Advanced discovery, processing, and visualization services for ICESat and ICESat-2 altimeter data

OpenAltimetry Update

OpenAltimetry will become a NASA Earth science application maintained and supported by the NASA National Snow and Ice Data Center Distributed Active Archive Center (NSIDC DAAC). The new address will be:

OpenAltimetry will provide access to ICESat-2 data when it launches in October 2023. It will provide access to ICESat/GLAS data the following month. Consequently, there will be an interruption to ICESat/GLAS data availability through OpenAltimetry from early October until early November.

When fully operational, the NASA Earth science OpenAltimetry application will continue to provide advanced discovery, processing, and visualization services for ICESat and ICESat-2 altimeter data. It will allow access to ICESat-2 Version 6 (upgraded from Version 5) data products.

Global Ecosystem Dynamics Investigation (GEDI) data will no longer be available through OpenAltimetry after early October 2023. Instead, users can find L2 data at OpenTopography at

Data Availability

Legacy ICESat data are available for the entire mission. Data for the new ICESat-2 mission were released to the public on May 28, 2019 and have limited availability. OpenAltimetry provides access to all ICESat-2 data for which there is a complete set of data products. This dataset will continue to expand as ICESat-2 collects new data in the years to come.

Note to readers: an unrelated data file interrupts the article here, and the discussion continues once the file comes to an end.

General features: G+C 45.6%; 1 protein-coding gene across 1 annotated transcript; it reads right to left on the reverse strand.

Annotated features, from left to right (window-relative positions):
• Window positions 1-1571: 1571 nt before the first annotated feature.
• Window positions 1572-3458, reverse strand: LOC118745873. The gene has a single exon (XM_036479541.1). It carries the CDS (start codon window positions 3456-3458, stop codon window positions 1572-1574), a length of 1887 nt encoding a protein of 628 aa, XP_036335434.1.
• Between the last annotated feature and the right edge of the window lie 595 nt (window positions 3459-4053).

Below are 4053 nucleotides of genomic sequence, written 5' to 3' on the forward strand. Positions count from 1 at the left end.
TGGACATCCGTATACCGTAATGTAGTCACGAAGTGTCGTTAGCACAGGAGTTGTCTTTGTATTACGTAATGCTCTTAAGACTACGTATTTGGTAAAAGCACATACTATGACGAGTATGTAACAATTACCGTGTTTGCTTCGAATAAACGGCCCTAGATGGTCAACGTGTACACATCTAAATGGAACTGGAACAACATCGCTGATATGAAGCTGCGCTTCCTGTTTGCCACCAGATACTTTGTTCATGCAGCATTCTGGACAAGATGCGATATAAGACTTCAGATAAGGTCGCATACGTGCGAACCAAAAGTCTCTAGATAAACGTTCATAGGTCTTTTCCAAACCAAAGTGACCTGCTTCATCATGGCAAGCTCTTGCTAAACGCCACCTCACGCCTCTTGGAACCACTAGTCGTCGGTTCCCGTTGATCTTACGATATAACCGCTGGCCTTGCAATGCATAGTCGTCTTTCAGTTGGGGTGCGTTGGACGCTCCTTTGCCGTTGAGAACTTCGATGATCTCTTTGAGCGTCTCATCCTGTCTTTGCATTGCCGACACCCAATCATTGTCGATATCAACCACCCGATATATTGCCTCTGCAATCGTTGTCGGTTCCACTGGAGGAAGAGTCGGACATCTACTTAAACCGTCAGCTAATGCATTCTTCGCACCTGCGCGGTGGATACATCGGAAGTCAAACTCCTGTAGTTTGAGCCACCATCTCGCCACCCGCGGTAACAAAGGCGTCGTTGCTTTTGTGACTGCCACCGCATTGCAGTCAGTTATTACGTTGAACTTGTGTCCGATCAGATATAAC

OpenAltimetry is a cyberinfrastructure platform for discovery, access, and visualization of data from NASA’s ICESat and ICESat-2 missions. These laser profiling altimeters are being used to measure changes in the topography of Earth’s ice sheets, vegetation canopy structure, and clouds and aerosols. A new paradigm for data access was required to serve the needs of a diverse scientific community seeking to take advantage of these unique observations. OpenAltimetry, which is the product of a collaboration between the National Snow and Ice Data Center (NSIDC), UNAVCO, the Scripps Institution of Oceanography and San Diego Supercomputer Center at UC San Diego, was custom-built to meet these needs.